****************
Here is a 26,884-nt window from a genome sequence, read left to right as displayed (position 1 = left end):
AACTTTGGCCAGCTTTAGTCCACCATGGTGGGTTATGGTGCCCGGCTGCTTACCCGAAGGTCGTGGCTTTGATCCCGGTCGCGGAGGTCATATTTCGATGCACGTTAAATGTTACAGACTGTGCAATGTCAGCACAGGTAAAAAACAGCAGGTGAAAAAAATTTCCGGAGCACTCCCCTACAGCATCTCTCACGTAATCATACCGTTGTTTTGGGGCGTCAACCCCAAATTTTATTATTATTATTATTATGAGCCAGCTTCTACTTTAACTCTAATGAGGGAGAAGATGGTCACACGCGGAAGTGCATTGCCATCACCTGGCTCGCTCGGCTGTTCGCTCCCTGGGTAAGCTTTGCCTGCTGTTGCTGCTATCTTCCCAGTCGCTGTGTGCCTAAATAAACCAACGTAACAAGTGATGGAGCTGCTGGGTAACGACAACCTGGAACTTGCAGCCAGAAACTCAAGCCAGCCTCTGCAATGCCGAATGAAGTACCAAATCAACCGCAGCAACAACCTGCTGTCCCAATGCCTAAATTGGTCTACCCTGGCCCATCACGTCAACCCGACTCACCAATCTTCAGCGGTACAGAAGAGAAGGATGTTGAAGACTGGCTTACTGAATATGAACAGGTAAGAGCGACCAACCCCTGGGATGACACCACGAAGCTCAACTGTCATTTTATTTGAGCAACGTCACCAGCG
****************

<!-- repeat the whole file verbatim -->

Here is a 26,884-nt window from a genome sequence, read left to right as displayed (position 1 = left end):
AACTTTGGCCAGCTTTAGTCCACCATGGTGGGTTATGGTGCCCGGCTGCTTACCCGAAGGTCGTGGCTTTGATCCCGGTCGCGGAGGTCATATTTCGATGCACGTTAAATGTTACAGACTGTGCAATGTCAGCACAGGTAAAAAACAGCAGGTGAAAAAAATTTCCGGAGCACTCCCCTACAGCATCTCTCACGTAATCATACCGTTGTTTTGGGGCGTCAACCCCAAATTTTATTATTATTATTATTATGAGCCAGCTTCTACTTTAACTCTAATGAGGGAGAAGATGGTCACACGCGGAAGTGCATTGCCATCACCTGGCTCGCTCGGCTGTTCGCTCCCTGGGTAAGCTTTGCCTGCTGTTGCTGCTATCTTCCCAGTCGCTGTGTGCCTAAATAAACCAACGTAACAAGTGATGGAGCTGCTGGGTAACGACAACCTGGAACTTGCAGCCAGAAACTCAAGCCAGCCTCTGCAATGCCGAATGAAGTACCAAATCAACCGCAGCAACAACCTGCTGTCCCAATGCCTAAATTGGTCTACCCTGGCCCATCACGTCAACCCGACTCACCAATCTTCAGCGGTACAGAAGAGAAGGATGTTGAAGACTGGCTTACTGAATATGAACAGGTAAGAGCGACCAACCCCTGGGATGACACCACGAAGCTCAACTGTCATTTTATTTGAGCAACGTCACCAGCG